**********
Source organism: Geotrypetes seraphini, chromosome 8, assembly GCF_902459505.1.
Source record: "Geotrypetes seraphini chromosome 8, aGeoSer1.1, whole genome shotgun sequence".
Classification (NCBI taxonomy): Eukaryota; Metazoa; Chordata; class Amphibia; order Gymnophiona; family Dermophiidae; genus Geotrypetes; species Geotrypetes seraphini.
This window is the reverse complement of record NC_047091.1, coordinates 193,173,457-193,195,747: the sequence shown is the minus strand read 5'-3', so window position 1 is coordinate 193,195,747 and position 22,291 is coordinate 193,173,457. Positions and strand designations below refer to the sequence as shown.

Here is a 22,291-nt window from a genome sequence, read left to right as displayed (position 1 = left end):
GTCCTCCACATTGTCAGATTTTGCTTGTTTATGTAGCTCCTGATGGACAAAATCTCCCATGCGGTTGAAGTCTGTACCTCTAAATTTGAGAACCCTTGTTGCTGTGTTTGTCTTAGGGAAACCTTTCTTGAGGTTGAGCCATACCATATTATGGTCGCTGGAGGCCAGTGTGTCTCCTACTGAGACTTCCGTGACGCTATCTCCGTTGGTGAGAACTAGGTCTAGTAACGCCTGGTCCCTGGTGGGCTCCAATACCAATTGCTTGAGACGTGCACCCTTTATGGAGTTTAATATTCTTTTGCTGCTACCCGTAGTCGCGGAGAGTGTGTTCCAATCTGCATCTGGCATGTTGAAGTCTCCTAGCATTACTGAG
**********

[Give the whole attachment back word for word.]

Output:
Source organism: Geotrypetes seraphini, chromosome 8, assembly GCF_902459505.1.
Source record: "Geotrypetes seraphini chromosome 8, aGeoSer1.1, whole genome shotgun sequence".
Classification (NCBI taxonomy): Eukaryota; Metazoa; Chordata; class Amphibia; order Gymnophiona; family Dermophiidae; genus Geotrypetes; species Geotrypetes seraphini.
This window is the reverse complement of record NC_047091.1, coordinates 193,173,457-193,195,747: the sequence shown is the minus strand read 5'-3', so window position 1 is coordinate 193,195,747 and position 22,291 is coordinate 193,173,457. Positions and strand designations below refer to the sequence as shown.

Here is a 22,291-nt window from a genome sequence, read left to right as displayed (position 1 = left end):
GTCCTCCACATTGTCAGATTTTGCTTGTTTATGTAGCTCCTGATGGACAAAATCTCCCATGCGGTTGAAGTCTGTACCTCTAAATTTGAGAACCCTTGTTGCTGTGTTTGTCTTAGGGAAACCTTTCTTGAGGTTGAGCCATACCATATTATGGTCGCTGGAGGCCAGTGTGTCTCCTACTGAGACTTCCGTGACGCTATCTCCGTTGGTGAGAACTAGGTCTAGTAACGCCTGGTCCCTGGTGGGCTCCAATACCAATTGCTTGAGACGTGCACCCTTTATGGAGTTTAATATTCTTTTGCTGCTACCCGTAGTCGCGGAGAGTGTGTTCCAATCTGCATCTGGCATGTTGAAGTCTCCTAGCATTACTGAG